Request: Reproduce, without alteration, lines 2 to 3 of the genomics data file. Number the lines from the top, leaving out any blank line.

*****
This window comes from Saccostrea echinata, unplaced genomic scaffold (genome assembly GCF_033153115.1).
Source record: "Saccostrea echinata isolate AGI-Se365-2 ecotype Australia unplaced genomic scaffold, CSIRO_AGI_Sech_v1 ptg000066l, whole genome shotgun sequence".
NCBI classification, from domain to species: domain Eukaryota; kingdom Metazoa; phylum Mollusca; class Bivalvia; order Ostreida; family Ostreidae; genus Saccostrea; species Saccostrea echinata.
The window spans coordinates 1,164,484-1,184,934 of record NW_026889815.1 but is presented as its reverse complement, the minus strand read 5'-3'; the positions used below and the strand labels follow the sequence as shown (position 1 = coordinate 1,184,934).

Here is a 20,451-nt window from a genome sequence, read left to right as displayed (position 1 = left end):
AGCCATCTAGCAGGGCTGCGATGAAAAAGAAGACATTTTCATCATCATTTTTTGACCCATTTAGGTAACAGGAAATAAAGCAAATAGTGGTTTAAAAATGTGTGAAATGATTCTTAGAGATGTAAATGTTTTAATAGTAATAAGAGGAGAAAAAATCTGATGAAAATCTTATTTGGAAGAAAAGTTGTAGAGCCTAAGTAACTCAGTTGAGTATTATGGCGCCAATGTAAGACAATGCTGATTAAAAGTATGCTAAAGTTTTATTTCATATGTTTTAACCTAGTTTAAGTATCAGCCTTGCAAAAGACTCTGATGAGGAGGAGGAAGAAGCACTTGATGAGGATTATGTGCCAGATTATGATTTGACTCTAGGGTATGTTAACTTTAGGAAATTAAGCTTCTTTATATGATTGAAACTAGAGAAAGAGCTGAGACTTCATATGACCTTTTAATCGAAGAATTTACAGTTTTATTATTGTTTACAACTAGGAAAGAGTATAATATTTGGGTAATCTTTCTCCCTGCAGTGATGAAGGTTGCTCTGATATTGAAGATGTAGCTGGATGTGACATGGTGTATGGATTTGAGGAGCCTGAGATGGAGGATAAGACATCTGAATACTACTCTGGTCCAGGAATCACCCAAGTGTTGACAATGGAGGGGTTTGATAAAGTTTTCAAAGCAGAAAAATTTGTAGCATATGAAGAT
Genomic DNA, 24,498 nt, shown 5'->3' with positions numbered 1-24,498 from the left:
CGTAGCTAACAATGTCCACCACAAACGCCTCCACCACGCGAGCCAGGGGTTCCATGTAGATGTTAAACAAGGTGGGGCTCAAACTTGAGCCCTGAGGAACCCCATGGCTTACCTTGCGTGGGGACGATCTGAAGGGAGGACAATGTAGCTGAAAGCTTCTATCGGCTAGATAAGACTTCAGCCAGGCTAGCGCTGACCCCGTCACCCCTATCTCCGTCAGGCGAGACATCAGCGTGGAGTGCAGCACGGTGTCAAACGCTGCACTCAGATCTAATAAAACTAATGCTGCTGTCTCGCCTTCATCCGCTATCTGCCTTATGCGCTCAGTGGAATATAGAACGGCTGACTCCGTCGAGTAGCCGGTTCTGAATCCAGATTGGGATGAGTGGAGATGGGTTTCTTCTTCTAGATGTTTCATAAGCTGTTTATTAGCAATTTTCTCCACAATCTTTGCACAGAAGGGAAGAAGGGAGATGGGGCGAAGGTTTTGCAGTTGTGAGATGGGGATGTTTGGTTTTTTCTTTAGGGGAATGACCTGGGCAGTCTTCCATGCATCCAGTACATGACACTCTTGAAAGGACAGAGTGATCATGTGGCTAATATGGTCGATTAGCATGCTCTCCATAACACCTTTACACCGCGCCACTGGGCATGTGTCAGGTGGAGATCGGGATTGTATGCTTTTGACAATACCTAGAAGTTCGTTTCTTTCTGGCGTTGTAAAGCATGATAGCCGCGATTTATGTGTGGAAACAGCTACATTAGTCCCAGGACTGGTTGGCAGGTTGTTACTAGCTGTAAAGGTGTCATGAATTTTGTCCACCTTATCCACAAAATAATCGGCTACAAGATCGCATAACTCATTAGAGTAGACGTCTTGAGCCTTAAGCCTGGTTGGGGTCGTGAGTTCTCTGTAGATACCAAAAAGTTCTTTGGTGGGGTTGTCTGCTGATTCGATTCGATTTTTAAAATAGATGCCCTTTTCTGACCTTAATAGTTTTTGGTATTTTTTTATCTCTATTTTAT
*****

Source record: "Saccostrea echinata isolate AGI-Se365-2 ecotype Australia unplaced genomic scaffold, CSIRO_AGI_Sech_v1 ptg000066l, whole genome shotgun sequence".
NCBI classification, from domain to species: domain Eukaryota; kingdom Metazoa; phylum Mollusca; class Bivalvia; order Ostreida; family Ostreidae; genus Saccostrea; species Saccostrea echinata.